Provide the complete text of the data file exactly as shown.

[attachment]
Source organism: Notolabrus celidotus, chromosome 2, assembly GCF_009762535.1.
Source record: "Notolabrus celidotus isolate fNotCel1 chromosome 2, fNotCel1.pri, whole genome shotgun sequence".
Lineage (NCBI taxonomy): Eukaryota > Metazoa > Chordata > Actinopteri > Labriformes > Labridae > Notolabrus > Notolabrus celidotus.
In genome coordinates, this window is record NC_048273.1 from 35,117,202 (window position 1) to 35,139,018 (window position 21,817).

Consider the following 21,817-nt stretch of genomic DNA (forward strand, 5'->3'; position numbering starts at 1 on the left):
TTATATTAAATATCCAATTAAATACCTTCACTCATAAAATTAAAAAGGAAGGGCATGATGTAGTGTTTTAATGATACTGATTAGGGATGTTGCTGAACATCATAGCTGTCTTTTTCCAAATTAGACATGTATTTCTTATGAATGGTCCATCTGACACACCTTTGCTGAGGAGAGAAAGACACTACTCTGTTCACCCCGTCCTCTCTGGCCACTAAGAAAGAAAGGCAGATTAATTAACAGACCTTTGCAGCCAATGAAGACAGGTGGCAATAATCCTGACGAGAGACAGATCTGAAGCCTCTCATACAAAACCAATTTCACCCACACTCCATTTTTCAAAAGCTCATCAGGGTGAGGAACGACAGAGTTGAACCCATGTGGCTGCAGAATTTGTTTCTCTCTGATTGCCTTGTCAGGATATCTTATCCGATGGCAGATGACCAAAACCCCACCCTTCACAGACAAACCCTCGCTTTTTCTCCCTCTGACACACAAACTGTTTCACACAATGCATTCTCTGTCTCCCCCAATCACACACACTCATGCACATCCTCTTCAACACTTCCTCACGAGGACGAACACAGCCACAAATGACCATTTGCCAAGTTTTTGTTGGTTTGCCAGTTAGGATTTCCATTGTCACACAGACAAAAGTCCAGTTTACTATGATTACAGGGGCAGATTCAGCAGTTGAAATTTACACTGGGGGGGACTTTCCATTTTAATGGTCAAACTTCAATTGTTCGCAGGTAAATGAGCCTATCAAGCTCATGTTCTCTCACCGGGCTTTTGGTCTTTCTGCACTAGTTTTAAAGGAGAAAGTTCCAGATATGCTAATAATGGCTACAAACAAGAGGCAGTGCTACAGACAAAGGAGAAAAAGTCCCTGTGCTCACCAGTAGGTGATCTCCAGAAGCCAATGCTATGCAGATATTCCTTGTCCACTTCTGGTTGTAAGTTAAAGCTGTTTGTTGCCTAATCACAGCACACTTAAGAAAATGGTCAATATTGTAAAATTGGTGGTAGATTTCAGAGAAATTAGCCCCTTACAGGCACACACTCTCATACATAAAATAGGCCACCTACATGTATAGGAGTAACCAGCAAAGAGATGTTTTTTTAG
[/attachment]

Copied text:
Source organism: Notolabrus celidotus, chromosome 2, assembly GCF_009762535.1.
Source record: "Notolabrus celidotus isolate fNotCel1 chromosome 2, fNotCel1.pri, whole genome shotgun sequence".
Lineage (NCBI taxonomy): Eukaryota > Metazoa > Chordata > Actinopteri > Labriformes > Labridae > Notolabrus > Notolabrus celidotus.
In genome coordinates, this window is record NC_048273.1 from 35,117,202 (window position 1) to 35,139,018 (window position 21,817).

Consider the following 21,817-nt stretch of genomic DNA (forward strand, 5'->3'; position numbering starts at 1 on the left):
TTATATTAAATATCCAATTAAATACCTTCACTCATAAAATTAAAAAGGAAGGGCATGATGTAGTGTTTTAATGATACTGATTAGGGATGTTGCTGAACATCATAGCTGTCTTTTTCCAAATTAGACATGTATTTCTTATGAATGGTCCATCTGACACACCTTTGCTGAGGAGAGAAAGACACTACTCTGTTCACCCCGTCCTCTCTGGCCACTAAGAAAGAAAGGCAGATTAATTAACAGACCTTTGCAGCCAATGAAGACAGGTGGCAATAATCCTGACGAGAGACAGATCTGAAGCCTCTCATACAAAACCAATTTCACCCACACTCCATTTTTCAAAAGCTCATCAGGGTGAGGAACGACAGAGTTGAACCCATGTGGCTGCAGAATTTGTTTCTCTCTGATTGCCTTGTCAGGATATCTTATCCGATGGCAGATGACCAAAACCCCACCCTTCACAGACAAACCCTCGCTTTTTCTCCCTCTGACACACAAACTGTTTCACACAATGCATTCTCTGTCTCCCCCAATCACACACACTCATGCACATCCTCTTCAACACTTCCTCACGAGGACGAACACAGCCACAAATGACCATTTGCCAAGTTTTTGTTGGTTTGCCAGTTAGGATTTCCATTGTCACACAGACAAAAGTCCAGTTTACTATGATTACAGGGGCAGATTCAGCAGTTGAAATTTACACTGGGGGGGACTTTCCATTTTAATGGTCAAACTTCAATTGTTCGCAGGTAAATGAGCCTATCAAGCTCATGTTCTCTCACCGGGCTTTTGGTCTTTCTGCACTAGTTTTAAAGGAGAAAGTTCCAGATATGCTAATAATGGCTACAAACAAGAGGCAGTGCTACAGACAAAGGAGAAAAAGTCCCTGTGCTCACCAGTAGGTGATCTCCAGAAGCCAATGCTATGCAGATATTCCTTGTCCACTTCTGGTTGTAAGTTAAAGCTGTTTGTTGCCTAATCACAGCACACTTAAGAAAATGGTCAATATTGTAAAATTGGTGGTAGATTTCAGAGAAATTAGCCCCTTACAGGCACACACTCTCATACATAAAATAGGCCACCTACATGTATAGGAGTAACCAGCAAAGAGATGTTTTTTTAG